After contemplating Slum Village's complicated hip-hop history, sole surviving original member R.L. (T3) Altman has decided the best move he can make right now is to go forward with new music.
"This is our 20th year; we've been in the game for 20 years. That's a long time," T3 said last week during a telephone interview. Also speaking with the Free Press during the interview was R.J. Rice Jr., the Detroit producer known as Young RJ.
The two explained that there's no replacing T3's friends and Slum Village partners James Dewitt (J Dilla) Yancey and Titus (Baatin) Glover. The groundbreaking trio paved the way for the city's underground hip-hop movement and achieved magical musical alignment in 2000 with "Fantastic, Vol. 2." Dilla died in 2006, Baatin in 2009.
"We are a part of Detroit's history," T3 said. "There's a new dedication to preserving that legacy, that history."
T3, Rice and John (Illa J) Yancey, Dilla's younger brother, provide the nucleus of Dirty Slums, the next chapter in the Slum Village story. It begins Friday with a live event celebrating the release of their mixtape, which is due out Tuesday.
Detroit hip-hop heads received a surprise back in December when you announced "Dirty Slums 2" was due Jan. 29. Was there something that prompted the desire to make new music now?
T3: I've been sitting here thinking a lot about what we got in Detroit, what everybody in Detroit is going through, the love we have for the city, the love they have toward us. Situations happen, group members change, but the music is still the same. I feel like this is just what we do. I'm going to make music anyway, and people are still digging it. So why would I stop?
Would you say that Dirty Slums is a collective?
T3: Yeah, you know it's like a collective. We're working with a bunch of rappers that we've been affiliated with for a long time, like (former Little Brother rapper) Big Pooh. It's really an extension of Slum Village, but under Dirty Slums, there are no restrictions.
Young RJ: It's kind of like Slum Village's alter ego, featuring honorary members. This way, everyone can keep busy working on their solo material. Everyone can be their own individual self and come and go as they please.
Is there a definitive change of sound you wanted with Dirty Slums?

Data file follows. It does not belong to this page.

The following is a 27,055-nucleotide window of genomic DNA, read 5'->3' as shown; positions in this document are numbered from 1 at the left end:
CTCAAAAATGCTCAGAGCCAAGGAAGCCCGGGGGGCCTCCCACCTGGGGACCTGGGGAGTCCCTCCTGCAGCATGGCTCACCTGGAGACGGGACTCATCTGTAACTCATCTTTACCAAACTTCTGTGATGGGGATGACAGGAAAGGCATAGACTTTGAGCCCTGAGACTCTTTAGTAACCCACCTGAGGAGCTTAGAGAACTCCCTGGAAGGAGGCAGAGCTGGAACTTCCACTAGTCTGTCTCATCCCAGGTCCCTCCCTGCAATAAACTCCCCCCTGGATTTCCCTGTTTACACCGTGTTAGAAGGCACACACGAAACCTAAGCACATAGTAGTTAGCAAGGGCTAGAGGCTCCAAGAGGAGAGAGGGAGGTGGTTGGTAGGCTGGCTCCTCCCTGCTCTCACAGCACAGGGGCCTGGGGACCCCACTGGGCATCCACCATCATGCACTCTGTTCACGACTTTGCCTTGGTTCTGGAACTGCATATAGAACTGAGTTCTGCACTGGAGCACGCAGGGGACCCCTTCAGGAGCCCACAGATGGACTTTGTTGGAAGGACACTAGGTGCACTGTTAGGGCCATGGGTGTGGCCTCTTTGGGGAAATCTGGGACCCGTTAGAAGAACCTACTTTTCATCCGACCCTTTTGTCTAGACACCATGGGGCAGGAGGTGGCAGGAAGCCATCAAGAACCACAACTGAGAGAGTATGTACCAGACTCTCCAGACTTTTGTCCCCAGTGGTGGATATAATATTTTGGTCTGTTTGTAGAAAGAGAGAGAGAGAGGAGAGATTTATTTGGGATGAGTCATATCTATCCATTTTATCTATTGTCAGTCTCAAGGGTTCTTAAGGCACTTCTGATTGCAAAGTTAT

T3: I wanted Dirty Slums to be aggressive, harder, grimier -- have a real edge to it. Slum Village was known for having "girl records." And those were great, and we might have one on the full-length album that's coming April 15. But by throwing that out the door, it gave us a chance to go in another direction.
Young RJ: While making the beats, the mind-set I had was a protest to what I've been hearing on commercial radio. I was motivated to try and bring some balance back to what's going on in hip-hop: There are artists I love who are going in a different direction in order to survive in the music business. And that ends up hurting them. I felt like we could balance that out by bringing a harder edge back.
Really, we just wanted to do what we would generally want to hear. It's not like we're making records for radio. We do what we do purely because we enjoy it. This is the stuff we'd want to hear someone else do. We're just putting our own spin on it.
So in a lot of ways, this is a rebirth, a renewal of the Slum legacy and the group's place in Detroit's history?
T3: There were a lot of things we experienced, a lot of firsts being from Detroit. On March 8, Baatin's birthday, we're planning on doing a tribute at the Blind Pig in Ann Arbor. There's just a lot we want to do like helping young cats get their chance, too. And we have that opportunity to keep things going and going.
How'd this new material come together?
T3: When you get certain producers and artists together, there's sometimes this instant connection where things just fit right into place. It just works.
We don't have to think about making these records; it's just what we do. It's easy for Illa J to come up onstage and come into the group because it's what he does. He's been there from the beginning; it just fits.
Young RJ: We have different roles and we all respect each other not to cross certain lines. And, I'm not going to downgrade the music or the raps or the hooks or anything like that to try and get commercial radio. It's about me, us, being true to what we want to do, and I think that's the reason why this works.
More Details: Slum Village‘Dirty Slums 2’ mixtape release party
9 p.m. Fri.
4120 Woodward, Detroit
$8 advance, $10 at door. 18 and up